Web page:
Impact of travel temperature on perceived durations for a parasitoid
Parent, J.-P., Brodeur, J. Boivin, G. 2016. Impact of travel temperature on perceived durations for a parasitoid. IEIC, Kyoto, Japan. 16-20 October.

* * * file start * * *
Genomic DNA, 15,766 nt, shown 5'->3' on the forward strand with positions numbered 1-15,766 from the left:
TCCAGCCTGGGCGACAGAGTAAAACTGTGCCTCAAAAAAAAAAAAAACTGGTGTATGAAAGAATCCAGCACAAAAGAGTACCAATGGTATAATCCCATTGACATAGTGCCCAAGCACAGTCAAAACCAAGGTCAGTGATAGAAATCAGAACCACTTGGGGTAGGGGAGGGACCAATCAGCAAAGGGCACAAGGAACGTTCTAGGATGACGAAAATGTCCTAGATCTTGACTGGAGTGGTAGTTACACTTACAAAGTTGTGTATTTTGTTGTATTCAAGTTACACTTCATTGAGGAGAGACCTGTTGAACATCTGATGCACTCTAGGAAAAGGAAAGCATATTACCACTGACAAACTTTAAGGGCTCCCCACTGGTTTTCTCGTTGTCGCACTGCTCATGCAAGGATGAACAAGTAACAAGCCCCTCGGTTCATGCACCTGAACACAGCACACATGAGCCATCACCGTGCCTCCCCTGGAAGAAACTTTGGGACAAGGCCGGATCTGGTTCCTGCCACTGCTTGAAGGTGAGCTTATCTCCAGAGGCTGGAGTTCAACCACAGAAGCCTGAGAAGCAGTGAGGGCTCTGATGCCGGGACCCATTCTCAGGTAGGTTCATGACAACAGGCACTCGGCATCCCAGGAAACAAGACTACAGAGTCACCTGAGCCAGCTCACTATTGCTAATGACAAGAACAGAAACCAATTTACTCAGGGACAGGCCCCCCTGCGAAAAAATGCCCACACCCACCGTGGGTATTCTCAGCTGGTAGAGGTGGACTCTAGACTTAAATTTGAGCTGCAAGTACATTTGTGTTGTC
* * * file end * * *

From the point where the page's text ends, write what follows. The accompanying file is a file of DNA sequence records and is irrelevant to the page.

Animals require the capacity to estimate time in order to synchronize and optimize their behaviours. Although temperature affects most aspects of the behavioural ecology of invertebrates, few studies examined the impact of temperature on time perception. We investigated the influence of temperature on the perceived duration of travel between host patches of an egg parasitoid, Trichogramma euproctidis. We mimicked travel between host patches by isolating wasps for a 24 h period (hereafter ‘travel’) at three different temperatures (14, 24 and 34°C) and next measured a number of parameters associated to patch exploitation (patch residence time, rate of fitness gain at departure, time motionless, active exploitation time and number of hosts parasitized). Travel temperature did not influence the number of hosts parasitized per patch. However, patch residence time, active exploitation time and time motionless significantly increased with an increase of travel temperature. Warm travel temperature negatively influenced the parasitoid’s rate of fitness gain during the last 15 minutes of patch exploitation. For foraging parasitoid females, travels between host patches at warm temperatures thus appeared longer than at cool temperatures for a travel of 24 h. These results demonstrate the thermal sensitivity of time perception in parasitoids.